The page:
The old city is the medieval settlement of Prague where numerous churches, merchant houses and monuments have been built over the years and where the Old Town Square, St. Nicholas Church, the Astronomical Clock and the Old Town Hall are popular tourist attractions. From the west side, the spectacular Charles Bridge crosses the majestic Vltava River (Moldau in German) linking the old city to the The Lesser Town.
The Lesser Town is the Baroque part of the town that clusters around the foothills of Prague Castle. This is where the film Mozart was located because of its beautiful squares and streets, more reminiscent of Vienna than Vienna itself.
To understand the city’s more recent history a visit to the Franz Kafka exhibition is recommended. Originally opened in Barcelona in 1999 and after visiting New York, the exhibition was installed permanently in the unique Herget Brickworks] on the Malá Strana [Lesser Town] bank of the river Vltava. (You can see the museum from the Charles Bridge as you cross). Kafka was born a German speaking Jew in 1883 in Prague. The exhibition tells the story of his life at the turn of the century when redevelopment of the Jewish quarter was under way and helps to explain what the city was like but also how it influenced his writing.
The New Town stands to the east and south of the Old town. Built originally in the 14th and 15th centuries when the city had already out-grown its medieval foundations, this area includes Wenceslas Square, which was originally built as a horse market and now functions as a centre of commerce and tourism. It also includes the 15th century Novom?stská Radnice, or New Town Hall and in general the area, which is quite large, wrapping around the old city as it does, has many areas to explore.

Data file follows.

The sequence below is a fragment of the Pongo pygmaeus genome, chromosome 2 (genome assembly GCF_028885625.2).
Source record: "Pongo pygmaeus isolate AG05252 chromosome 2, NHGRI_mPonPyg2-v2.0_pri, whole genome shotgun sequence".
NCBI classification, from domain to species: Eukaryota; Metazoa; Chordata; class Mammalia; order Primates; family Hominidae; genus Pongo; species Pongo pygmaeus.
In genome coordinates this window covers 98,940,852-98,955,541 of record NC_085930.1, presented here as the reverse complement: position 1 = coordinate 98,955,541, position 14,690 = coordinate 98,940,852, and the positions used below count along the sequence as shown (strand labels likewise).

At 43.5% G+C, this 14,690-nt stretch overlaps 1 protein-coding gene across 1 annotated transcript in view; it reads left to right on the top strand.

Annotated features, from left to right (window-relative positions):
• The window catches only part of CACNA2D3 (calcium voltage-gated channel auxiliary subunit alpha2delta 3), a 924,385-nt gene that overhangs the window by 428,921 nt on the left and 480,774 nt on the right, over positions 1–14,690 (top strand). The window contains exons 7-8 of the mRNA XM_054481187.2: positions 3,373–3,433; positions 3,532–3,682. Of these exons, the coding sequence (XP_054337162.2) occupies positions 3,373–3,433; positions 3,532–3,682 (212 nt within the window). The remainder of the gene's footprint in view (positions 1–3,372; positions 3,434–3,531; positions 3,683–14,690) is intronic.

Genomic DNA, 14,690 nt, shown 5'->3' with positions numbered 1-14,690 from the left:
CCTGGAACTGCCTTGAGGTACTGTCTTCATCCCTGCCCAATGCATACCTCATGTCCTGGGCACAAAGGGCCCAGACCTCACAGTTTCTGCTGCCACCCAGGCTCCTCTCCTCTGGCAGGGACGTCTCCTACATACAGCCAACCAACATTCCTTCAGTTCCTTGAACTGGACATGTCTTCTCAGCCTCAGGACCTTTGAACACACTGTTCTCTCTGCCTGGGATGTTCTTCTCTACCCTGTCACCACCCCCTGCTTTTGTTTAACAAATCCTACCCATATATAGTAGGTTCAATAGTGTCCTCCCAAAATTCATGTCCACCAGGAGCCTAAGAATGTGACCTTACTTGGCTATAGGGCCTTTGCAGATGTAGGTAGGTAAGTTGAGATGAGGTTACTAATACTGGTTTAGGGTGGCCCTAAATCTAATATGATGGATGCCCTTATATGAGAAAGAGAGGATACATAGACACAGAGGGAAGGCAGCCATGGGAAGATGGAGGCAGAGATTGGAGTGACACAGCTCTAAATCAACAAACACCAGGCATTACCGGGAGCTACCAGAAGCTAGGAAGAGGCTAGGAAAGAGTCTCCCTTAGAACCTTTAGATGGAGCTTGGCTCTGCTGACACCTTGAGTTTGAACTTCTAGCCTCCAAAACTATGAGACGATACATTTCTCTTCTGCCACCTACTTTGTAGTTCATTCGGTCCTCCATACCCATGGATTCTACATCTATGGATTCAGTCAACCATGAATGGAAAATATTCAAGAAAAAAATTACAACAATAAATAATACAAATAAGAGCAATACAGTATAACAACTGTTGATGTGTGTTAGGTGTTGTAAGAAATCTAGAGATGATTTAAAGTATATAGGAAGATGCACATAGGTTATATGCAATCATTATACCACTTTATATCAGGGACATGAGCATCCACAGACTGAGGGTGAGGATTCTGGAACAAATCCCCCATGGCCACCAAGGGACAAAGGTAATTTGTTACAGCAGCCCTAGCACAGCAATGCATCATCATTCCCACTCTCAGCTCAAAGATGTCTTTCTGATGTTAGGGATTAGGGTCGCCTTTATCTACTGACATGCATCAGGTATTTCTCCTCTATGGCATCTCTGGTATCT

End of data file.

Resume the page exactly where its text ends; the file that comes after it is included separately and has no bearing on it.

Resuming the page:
The Josefov, situated just to the north of the Old City and squashed along the banks of the Vltava River, is the Jewish ghetto area of Prague, established as early as the 11th century. With a rich but also terrible history, it plays an important part in understanding how the Germans, Czech and Jews lived together in central Europe and the city over the centuries.
A visit to the Old Jewish Cemetery is highly recommended as a part of the interesting tour of the Josefov synagogues. According to halakhah, Jews must not destroy Jewish graves or remove tombstones. This meant that when the cemetery ran out of space extra land could not be acquired, that more layers of soil were placed on the existing graves, the old tombstones taken out and placed upon the new layer of soil. This explains why the tombstones in the cemetery are placed so closely to each other, resulting in the cemetery having 12 layers and around 15,000 graves which gives a somewhat chaotic feel.
Prague Castle, or rather the huge castle area, is also situated over the Charles Bridge and which contains not only the castle with its spectacular views over the city and river, but also the cathedral, various galleries, armouries, gardens and other important historical buildings and a small town where the people who lived and worked in the castle resided. One highlight is ‘Little Lane’ where tiny merchant houses have been renovated to see how people lived 300 years ago, as well as the dungeons, full of various instruments of torture.
Getting to and around Prague
Silver Travel Advisor recommends Kirker Holidays for short breaks in Prague all year round. With their selection of the best hotels and an excellent concierge service, you can be assured that every last detail has been taken care of.